I'm one of those photographers that likes to take control, especially of my light. I use grids, snoots, barndoors, and every other contraption you can think of to maintain the maximum amount of control over my lighting. One of the most important light modifiers for my work isn't a soft box or a beauty dish, it's actually a piece of fabric on a metal frame called, a flag.
A few weeks ago, I flew to Los Angeles to shoot a commercial project for Mitsubishi. They had a custom Outlander built by RIDES Magazine and were in need of press shots. Studio shooting can be among the most challenging of all types of photography, but with a little patience and some care, its really not that difficult. Here's how we did it.
When we talk about on-location mixed lighting we usually mean shooting with light sources of different nature, such as natural ambient light and artificial, or shooting with lights of different color temperatures (tungsten, fluorescent, flash, etc.).
There are dozens of cool effects that one can achieve when mixing ambient light with controlled lighting, but today I would like to talk about mixing lights in studio - impulse (i.e. strobe or flash) and continuous. I love this technique and hope my article inspires you to try it out too.
As an architectural and interiors photographer, I own more lights than I even want to think about. Pelican cases full - hot lights, speedlights, monolights, color balanced bulbs, and modifiers to go along with all of them. Lowel recently released the very polarizing GL-1 Hotlight to much controversy: people mocked it or loved it. And truth be told,
Canon has recently come out with their short film, "Rhythm of Life' showcasing their new line of cine lenses. Shot with the Canon C500 director, Dean Hargrove and cinematographer, Steven Poster ASC, explain how the different cine lenses affect the footage and change the color and feel of your shots. The BTS video was shot with the Canon C300.
Have you ever wondered how different diffusing fabrics affect the quality of light that you shoot with? Jay P. Morgan from the Slanted Lens walks you through the different diffusion materials by Rosco. He explains how the different fabrics can lessen the stops of light and how it can affect your color temperatures and look of your shoot.
As photographers, we usually use two different techniques to capture our images: The first is freezing the moment and capturing the split second we are witnessing. The other option is using a long exposure, to show movement, changes, or show things we don't normally see with our eyes. But what if you combined these two concepts - freezing a moment while adding movement? Check out these creative and unique portraits using this technique.
A good photographer or videographer depends on good lighting to create a shot. Lighting creates the mood of any scene and sets the stage for the story you're trying to tell. In an unusual but entrancing method, Nacho Guzman creates a dramatic scene and shows how quickly light can change the mood and expression on a woman's face. Although the woman in the video only moves her face subtly over time, the rotating light around her causes striking mood shifts in the image.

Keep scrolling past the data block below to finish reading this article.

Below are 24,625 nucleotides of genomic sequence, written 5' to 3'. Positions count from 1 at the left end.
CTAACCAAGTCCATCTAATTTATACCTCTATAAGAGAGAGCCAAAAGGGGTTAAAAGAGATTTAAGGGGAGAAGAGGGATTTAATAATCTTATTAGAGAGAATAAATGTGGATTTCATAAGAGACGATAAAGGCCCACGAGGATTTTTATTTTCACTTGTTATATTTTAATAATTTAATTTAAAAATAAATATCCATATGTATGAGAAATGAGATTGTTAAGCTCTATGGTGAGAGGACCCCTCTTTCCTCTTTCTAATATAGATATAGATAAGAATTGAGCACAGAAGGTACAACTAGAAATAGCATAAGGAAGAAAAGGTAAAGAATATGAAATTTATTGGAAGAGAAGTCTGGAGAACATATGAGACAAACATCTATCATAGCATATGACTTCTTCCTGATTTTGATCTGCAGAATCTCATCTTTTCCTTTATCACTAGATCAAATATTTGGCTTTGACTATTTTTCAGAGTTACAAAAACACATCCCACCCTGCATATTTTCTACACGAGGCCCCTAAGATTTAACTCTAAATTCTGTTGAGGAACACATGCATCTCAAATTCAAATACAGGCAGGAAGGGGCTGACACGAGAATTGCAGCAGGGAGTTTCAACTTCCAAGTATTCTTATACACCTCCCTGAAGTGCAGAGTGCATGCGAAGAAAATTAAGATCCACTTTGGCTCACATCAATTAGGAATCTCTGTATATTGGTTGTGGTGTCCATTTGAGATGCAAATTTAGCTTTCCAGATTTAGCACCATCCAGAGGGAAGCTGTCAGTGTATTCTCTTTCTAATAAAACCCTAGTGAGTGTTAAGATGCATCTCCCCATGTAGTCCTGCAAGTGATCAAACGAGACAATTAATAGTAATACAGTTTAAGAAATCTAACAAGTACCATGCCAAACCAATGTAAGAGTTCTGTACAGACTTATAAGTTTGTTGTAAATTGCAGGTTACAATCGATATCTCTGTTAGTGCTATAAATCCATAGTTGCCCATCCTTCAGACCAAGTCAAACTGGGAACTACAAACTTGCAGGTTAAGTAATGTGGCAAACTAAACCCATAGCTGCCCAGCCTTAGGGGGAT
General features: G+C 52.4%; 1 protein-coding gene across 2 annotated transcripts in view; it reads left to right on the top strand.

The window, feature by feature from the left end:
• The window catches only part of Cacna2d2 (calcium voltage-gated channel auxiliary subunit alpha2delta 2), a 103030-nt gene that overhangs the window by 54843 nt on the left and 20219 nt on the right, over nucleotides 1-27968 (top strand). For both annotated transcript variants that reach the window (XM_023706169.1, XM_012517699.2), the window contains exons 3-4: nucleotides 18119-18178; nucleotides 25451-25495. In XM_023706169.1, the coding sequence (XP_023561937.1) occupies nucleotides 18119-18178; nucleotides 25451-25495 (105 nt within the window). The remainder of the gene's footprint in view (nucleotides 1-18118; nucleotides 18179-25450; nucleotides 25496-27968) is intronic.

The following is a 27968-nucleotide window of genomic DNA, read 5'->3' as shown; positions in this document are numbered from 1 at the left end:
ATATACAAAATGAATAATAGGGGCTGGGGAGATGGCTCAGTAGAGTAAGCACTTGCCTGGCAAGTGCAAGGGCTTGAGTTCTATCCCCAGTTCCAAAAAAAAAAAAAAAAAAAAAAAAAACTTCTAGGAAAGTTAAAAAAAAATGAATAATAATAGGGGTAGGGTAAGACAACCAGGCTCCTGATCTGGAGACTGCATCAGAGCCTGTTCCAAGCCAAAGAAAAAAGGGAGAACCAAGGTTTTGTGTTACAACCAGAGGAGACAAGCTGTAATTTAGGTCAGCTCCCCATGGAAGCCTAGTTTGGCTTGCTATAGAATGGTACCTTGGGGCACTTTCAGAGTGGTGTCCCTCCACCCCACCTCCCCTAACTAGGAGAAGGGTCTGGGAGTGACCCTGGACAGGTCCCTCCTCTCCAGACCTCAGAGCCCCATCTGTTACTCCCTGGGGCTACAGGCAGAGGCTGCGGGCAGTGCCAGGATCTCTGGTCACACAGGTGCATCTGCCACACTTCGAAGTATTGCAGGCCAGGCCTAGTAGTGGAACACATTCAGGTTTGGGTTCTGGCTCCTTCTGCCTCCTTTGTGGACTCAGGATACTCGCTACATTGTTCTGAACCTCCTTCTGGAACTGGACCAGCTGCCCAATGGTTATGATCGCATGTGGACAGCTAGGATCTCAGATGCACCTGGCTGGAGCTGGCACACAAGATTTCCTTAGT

Jaroslav Wieczorkiewicz best known for his amazing milk dress series is back with another amazing lighting tutorial. In this video he explains how to create some pretty nifty looking light streaks to create a fiery effect in your photographs. Using both a modeling lamp and normal flash from some Paul C. Buff Einsteins he shows how you can drag your shutter to create the effect.
With a well thought out idea and fantastic execution, Max Riche managed to win several awards with this photo series. The concept was to capture the progression of amateur's journey into professional athleticism in one photo. He was thoughtful enough to video several of his shoots and explain the process that led to these well recognized photos.
Happy Thanksgiving Fstoppers. I hope you are all having a wonderful day with friends and family (if you are somewhere which celebrates Thanksgiving). Today I give thanks for friends, family, and many other things, including Ben Von Wong's latest behind the scenes for his video and still shoot for Filler Magazine, entitled "The Red Mistress."
While thinking over possibilities for new landscape photography, Ernie Button acquired some inspiration over his breakfast food. In this fantastically creative series of dubbed Cerealism, Ernie creates some pretty "Cerealistic" looking places and puts a nice background to them. The best part about it his set came after the shoot with the addition of a spoon, bowl, and milk.
What does it take to turn a blue BMW M5 into a bullet? A little of this, and a little of that, but mostly it takes a team of talented individuals with a dream and the know-how. With a limitless imagination, impeccable understanding of light and meticulous attention to detail, photographer/director Marek Glaser and Big Block digital productions took the imaginary and made it reality.